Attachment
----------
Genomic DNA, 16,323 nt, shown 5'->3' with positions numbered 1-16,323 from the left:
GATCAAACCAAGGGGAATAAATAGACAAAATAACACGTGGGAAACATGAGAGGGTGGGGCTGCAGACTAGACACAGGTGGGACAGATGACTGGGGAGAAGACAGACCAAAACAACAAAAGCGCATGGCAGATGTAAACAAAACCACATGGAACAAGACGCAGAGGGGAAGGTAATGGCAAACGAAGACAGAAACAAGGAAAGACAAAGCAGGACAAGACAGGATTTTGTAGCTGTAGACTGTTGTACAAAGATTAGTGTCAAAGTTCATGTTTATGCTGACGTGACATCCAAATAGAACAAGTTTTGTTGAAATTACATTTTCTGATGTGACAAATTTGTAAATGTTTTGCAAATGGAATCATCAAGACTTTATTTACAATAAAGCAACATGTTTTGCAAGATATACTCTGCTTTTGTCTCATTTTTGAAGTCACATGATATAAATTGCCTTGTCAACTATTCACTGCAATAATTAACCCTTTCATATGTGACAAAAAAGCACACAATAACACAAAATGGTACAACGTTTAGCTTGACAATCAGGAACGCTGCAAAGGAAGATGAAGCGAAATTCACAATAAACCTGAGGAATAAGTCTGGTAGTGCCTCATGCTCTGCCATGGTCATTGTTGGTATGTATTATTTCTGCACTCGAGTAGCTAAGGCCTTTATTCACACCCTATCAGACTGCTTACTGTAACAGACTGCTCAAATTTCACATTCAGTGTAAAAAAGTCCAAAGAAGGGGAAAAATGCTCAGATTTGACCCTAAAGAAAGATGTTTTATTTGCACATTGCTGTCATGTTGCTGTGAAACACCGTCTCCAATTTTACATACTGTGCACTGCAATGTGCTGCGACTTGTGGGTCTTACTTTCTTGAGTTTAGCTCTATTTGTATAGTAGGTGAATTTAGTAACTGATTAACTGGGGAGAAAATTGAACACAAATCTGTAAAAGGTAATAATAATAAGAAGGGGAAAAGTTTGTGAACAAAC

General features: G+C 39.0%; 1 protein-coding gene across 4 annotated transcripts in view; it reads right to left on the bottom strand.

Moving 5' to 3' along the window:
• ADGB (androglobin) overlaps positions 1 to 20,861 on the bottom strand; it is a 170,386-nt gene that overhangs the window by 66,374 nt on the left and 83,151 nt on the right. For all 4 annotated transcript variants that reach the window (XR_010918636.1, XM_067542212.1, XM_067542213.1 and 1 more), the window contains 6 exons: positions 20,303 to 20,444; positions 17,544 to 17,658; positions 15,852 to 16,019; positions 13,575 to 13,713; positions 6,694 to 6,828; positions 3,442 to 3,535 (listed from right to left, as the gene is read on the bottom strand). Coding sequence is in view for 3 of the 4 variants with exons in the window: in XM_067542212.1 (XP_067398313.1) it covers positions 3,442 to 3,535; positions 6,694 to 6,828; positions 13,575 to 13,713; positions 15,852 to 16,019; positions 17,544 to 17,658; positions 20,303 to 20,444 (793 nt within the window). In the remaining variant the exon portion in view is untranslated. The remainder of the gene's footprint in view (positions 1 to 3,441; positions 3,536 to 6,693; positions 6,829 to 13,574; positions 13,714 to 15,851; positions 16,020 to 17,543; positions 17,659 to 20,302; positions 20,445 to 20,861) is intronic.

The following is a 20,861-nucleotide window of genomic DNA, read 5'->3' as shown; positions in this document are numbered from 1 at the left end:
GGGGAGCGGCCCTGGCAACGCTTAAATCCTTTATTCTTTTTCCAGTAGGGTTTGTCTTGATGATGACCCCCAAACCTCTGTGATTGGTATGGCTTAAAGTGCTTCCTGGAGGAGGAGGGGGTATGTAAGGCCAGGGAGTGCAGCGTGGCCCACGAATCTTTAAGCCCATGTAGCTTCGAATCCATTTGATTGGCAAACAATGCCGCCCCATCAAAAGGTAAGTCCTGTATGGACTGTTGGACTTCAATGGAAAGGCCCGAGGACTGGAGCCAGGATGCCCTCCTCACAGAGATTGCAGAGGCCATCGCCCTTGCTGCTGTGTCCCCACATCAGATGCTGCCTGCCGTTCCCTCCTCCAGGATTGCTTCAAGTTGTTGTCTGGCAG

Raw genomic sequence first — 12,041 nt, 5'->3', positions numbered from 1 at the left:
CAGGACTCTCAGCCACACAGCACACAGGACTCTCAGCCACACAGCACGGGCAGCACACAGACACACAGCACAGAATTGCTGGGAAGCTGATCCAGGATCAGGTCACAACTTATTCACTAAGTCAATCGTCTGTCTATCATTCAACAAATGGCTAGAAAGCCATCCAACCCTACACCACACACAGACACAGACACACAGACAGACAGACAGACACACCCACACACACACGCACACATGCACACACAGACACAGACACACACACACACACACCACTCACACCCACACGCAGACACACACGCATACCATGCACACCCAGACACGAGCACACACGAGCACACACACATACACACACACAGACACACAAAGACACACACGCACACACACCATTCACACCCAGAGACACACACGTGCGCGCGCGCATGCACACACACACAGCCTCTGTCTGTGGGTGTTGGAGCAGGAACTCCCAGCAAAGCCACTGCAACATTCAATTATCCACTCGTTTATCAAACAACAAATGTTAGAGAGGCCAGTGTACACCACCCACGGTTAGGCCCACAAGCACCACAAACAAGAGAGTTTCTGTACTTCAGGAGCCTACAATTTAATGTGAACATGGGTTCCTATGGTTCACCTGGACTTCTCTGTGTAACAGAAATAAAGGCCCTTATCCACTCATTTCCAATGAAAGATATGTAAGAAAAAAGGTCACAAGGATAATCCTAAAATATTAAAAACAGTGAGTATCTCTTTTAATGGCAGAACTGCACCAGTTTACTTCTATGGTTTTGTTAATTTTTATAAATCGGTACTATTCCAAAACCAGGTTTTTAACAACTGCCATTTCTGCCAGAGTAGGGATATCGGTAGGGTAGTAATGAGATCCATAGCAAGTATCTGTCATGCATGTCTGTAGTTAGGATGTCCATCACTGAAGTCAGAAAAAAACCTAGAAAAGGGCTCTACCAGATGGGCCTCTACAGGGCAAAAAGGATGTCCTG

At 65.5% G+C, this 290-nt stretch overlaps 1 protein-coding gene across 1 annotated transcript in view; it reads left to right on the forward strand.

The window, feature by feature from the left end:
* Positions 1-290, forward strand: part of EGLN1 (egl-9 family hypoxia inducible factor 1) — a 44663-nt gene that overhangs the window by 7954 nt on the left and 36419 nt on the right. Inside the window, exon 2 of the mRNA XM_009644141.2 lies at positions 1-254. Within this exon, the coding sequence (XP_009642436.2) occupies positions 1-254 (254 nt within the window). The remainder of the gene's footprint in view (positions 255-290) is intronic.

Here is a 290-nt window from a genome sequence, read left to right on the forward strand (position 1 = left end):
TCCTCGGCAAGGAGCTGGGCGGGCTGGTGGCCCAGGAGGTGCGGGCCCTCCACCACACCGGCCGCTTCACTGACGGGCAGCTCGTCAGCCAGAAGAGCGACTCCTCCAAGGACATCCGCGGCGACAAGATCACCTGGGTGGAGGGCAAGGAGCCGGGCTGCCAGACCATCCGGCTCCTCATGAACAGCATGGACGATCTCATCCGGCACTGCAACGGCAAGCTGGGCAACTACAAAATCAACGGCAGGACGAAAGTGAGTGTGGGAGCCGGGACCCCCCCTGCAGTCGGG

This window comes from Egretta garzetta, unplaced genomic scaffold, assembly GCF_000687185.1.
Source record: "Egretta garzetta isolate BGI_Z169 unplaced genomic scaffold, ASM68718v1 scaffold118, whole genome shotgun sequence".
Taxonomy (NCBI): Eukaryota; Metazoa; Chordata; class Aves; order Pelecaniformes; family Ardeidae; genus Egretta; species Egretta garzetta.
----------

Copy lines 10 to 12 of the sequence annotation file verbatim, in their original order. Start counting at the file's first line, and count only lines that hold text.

At 65.5% G+C, this 290-nt stretch overlaps 1 protein-coding gene across 1 annotated transcript in view; it reads left to right on the forward strand.

The window, feature by feature from the left end:
* Positions 1-290, forward strand: part of EGLN1 (egl-9 family hypoxia inducible factor 1) — a 44663-nt gene that overhangs the window by 7954 nt on the left and 36419 nt on the right. Inside the window, exon 2 of the mRNA XM_009644141.2 lies at positions 1-254. Within this exon, the coding sequence (XP_009642436.2) occupies positions 1-254 (254 nt within the window). The remainder of the gene's footprint in view (positions 255-290) is intronic.